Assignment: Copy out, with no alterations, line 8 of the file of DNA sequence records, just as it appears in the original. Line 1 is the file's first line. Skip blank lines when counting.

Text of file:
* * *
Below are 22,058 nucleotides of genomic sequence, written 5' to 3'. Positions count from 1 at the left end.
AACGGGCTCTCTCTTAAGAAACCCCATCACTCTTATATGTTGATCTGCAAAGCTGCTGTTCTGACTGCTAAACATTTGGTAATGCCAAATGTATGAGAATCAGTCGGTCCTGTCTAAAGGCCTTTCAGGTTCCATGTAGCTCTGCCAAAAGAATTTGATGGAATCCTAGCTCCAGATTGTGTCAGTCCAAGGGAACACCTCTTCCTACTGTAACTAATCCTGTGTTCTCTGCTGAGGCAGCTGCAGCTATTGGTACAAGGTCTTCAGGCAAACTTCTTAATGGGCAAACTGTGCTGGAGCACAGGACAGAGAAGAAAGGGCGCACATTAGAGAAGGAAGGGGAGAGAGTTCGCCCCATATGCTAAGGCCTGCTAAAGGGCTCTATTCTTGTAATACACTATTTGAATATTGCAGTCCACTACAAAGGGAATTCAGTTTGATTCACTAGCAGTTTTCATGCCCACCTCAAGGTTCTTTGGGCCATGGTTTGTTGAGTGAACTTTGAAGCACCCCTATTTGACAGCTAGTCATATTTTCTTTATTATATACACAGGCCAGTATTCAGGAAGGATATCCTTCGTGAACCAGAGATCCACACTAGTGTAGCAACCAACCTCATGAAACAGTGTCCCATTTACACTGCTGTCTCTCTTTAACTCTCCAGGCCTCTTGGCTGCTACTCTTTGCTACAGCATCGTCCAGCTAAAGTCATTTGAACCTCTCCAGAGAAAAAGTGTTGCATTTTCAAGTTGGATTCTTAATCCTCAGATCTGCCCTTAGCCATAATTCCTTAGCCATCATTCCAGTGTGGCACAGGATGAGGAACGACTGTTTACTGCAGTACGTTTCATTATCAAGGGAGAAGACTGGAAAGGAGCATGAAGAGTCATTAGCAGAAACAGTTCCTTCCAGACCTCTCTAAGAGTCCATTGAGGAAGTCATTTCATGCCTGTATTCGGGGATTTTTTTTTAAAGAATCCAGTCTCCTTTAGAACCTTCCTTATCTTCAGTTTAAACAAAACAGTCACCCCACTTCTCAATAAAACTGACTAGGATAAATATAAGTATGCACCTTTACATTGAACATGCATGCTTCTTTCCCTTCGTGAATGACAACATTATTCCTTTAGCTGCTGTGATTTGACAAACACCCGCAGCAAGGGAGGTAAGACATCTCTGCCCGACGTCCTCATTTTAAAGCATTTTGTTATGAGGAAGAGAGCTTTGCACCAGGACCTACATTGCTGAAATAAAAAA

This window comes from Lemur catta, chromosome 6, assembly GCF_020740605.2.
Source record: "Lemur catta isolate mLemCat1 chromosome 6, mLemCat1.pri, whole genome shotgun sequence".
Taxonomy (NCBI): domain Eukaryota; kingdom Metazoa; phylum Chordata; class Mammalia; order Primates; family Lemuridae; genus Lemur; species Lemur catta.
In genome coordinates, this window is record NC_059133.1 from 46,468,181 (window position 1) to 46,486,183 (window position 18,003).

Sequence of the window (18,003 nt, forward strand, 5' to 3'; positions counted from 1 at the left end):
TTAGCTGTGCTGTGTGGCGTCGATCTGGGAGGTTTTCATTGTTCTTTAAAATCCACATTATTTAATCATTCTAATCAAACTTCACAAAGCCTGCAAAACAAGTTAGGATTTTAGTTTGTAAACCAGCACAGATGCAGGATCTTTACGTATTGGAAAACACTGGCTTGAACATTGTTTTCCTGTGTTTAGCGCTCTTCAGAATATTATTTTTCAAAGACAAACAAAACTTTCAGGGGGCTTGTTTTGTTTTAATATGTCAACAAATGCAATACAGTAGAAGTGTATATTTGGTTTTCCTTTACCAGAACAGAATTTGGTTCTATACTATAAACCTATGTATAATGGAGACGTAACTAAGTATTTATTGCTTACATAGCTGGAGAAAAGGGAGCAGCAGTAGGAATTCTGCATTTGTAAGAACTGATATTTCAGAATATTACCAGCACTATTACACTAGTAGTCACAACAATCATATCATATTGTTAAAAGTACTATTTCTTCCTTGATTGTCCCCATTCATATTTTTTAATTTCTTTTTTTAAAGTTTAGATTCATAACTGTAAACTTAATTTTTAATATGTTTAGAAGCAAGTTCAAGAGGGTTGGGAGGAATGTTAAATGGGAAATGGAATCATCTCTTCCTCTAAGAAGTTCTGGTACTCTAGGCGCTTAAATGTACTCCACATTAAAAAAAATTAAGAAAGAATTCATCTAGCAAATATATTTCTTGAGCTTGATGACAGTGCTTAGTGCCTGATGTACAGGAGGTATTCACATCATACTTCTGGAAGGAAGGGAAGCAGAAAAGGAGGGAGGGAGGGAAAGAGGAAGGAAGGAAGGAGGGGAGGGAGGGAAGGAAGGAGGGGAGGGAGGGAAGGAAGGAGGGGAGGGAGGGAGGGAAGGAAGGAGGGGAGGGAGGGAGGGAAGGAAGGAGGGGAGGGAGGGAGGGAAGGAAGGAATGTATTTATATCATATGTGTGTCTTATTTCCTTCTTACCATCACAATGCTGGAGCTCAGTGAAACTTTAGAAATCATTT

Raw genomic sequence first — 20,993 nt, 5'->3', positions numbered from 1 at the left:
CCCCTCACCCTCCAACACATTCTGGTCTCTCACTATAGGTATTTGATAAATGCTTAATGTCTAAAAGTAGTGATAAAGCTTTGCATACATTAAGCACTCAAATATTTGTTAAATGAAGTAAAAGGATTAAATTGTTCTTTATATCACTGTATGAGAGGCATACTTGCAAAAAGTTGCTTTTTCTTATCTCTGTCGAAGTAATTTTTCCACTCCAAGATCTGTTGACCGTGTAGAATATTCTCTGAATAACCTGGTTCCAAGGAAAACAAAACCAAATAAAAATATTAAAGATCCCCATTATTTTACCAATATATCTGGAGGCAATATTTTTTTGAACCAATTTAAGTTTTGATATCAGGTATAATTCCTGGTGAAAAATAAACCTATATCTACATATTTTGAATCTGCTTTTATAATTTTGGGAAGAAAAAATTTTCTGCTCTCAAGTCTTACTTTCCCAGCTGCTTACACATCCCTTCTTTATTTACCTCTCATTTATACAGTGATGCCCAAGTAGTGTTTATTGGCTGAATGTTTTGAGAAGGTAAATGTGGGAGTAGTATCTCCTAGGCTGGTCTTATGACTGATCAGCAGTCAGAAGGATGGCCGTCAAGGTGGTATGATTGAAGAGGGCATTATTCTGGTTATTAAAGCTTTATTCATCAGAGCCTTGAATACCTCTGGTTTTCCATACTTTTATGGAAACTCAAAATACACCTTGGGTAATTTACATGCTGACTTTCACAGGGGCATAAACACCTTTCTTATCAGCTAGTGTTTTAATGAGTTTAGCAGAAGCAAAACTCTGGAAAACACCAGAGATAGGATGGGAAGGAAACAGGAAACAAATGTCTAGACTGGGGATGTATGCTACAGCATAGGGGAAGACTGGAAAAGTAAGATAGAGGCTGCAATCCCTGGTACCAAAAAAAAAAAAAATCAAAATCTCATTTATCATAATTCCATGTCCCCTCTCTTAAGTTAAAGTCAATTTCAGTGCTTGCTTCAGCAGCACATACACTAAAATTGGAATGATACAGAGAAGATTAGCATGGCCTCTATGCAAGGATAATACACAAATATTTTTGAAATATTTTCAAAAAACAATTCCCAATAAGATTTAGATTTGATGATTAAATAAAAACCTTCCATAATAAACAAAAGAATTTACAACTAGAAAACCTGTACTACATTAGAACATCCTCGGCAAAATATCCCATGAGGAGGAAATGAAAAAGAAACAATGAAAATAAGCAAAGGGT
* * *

TTAGCTGTGCTGTGTGGCGTCGATCTGGGAGGTTTTCATTGTTCTTTAAAATCCACATTATTTAATCATTCTAATCAAACTTCACAAAGCCTGCAAAACAAGTTAGGATTTTAGTTTGTAAACCAGCACAGATGCAGGATCTTTACGTATTGGAAAACACTGGCTTGAACATTGTTTTCCTGTGTTTAGCGCTCTTCAGAATATTATTTTTCAAAGACAAACAAAACTTTCAGGGGGCTTGTTTTGTTTTAATATGTCAACAAATGCAATACAGTAGAAGTGTATATTTGGTTTTCCTTTACCAGAACAGAATTTGGTTCTATACTATAAACCTATGTATAATGGAGACGTAACTAAGTATTTATTGCTTACATAGCTGGAGAAAAGGGAGCAGCAGTAGGAATTCTGCATTTGTAAGAACTGATATTTCAGAATATTACCAGCACTATTACACTAGTAGTCACAACAATCATATCATATTGTTAAAAGTACTATTTCTTCCTTGATTGTCCCCATTCATATTTTTTAATTTCTTTTTTTAAAGTTTAGATTCATAACTGTAAACTTAATTTTTAATATGTTTAGAAGCAAGTTCAAGAGGGTTGGGAGGAATGTTAAATGGGAAATGGAATCATCTCTTCCTCTAAGAAGTTCTGGTACTCTAGGCGCTTAAATGTACTCCACATTAAAAAAAATTAAGAAAGAATTCATCTAGCAAATATATTTCTTGAGCTTGATGACAGTGCTTAGTGCCTGATGTACAGGAGGTATTCACATCATACTTCTGGAAGGAAGGGAAGCAGAAAAGGAGGGAGGGAGGGAAAGAGGAAGGAAGGAAGGAGGGGAGGGAGGGAAGGAAGGAGGGGAGGGAGGGAAGGAAGGAGGGGAGGGAGGGAGGGAAGGAAGGAGGGGAGGGAGGGAGGGAAGGAAGGAGGGGAGGGAGGGAGGGAAGGAAGGAATGTATTTATATCATATGTGTGTCTTATTTCCTTCTTACCATCACAATGCTGGAGCTCAGTGAAACTTTAGAAATCATTT